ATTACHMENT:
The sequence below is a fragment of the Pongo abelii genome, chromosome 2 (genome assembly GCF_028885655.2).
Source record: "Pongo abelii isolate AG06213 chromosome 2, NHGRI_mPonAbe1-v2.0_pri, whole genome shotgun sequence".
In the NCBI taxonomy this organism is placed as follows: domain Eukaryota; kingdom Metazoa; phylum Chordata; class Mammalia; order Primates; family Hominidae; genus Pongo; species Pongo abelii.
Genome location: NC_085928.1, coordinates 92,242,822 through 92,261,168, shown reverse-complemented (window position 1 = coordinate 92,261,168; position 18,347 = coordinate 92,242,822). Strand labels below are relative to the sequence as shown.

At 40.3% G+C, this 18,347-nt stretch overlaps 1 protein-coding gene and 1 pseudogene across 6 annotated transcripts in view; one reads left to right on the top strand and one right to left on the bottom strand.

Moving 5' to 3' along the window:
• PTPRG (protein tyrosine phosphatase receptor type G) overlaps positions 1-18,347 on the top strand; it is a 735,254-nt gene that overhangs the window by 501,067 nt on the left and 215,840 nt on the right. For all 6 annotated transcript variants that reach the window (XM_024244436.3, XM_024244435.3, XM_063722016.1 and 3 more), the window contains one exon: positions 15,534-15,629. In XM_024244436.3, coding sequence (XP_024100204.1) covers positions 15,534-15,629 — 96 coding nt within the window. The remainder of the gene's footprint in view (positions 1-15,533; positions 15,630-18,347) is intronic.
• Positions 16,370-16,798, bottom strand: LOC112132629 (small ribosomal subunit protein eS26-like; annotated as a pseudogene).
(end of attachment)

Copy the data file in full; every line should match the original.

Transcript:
The sequence below is a fragment of the Pongo abelii genome, chromosome 2 (genome assembly GCF_028885655.2).
Source record: "Pongo abelii isolate AG06213 chromosome 2, NHGRI_mPonAbe1-v2.0_pri, whole genome shotgun sequence".
In the NCBI taxonomy this organism is placed as follows: domain Eukaryota; kingdom Metazoa; phylum Chordata; class Mammalia; order Primates; family Hominidae; genus Pongo; species Pongo abelii.
Genome location: NC_085928.1, coordinates 92,242,822 through 92,261,168, shown reverse-complemented (window position 1 = coordinate 92,261,168; position 18,347 = coordinate 92,242,822). Strand labels below are relative to the sequence as shown.

At 40.3% G+C, this 18,347-nt stretch overlaps 1 protein-coding gene and 1 pseudogene across 6 annotated transcripts in view; one reads left to right on the top strand and one right to left on the bottom strand.

Moving 5' to 3' along the window:
• PTPRG (protein tyrosine phosphatase receptor type G) overlaps positions 1-18,347 on the top strand; it is a 735,254-nt gene that overhangs the window by 501,067 nt on the left and 215,840 nt on the right. For all 6 annotated transcript variants that reach the window (XM_024244436.3, XM_024244435.3, XM_063722016.1 and 3 more), the window contains one exon: positions 15,534-15,629. In XM_024244436.3, coding sequence (XP_024100204.1) covers positions 15,534-15,629 — 96 coding nt within the window. The remainder of the gene's footprint in view (positions 1-15,533; positions 15,630-18,347) is intronic.
• Positions 16,370-16,798, bottom strand: LOC112132629 (small ribosomal subunit protein eS26-like; annotated as a pseudogene).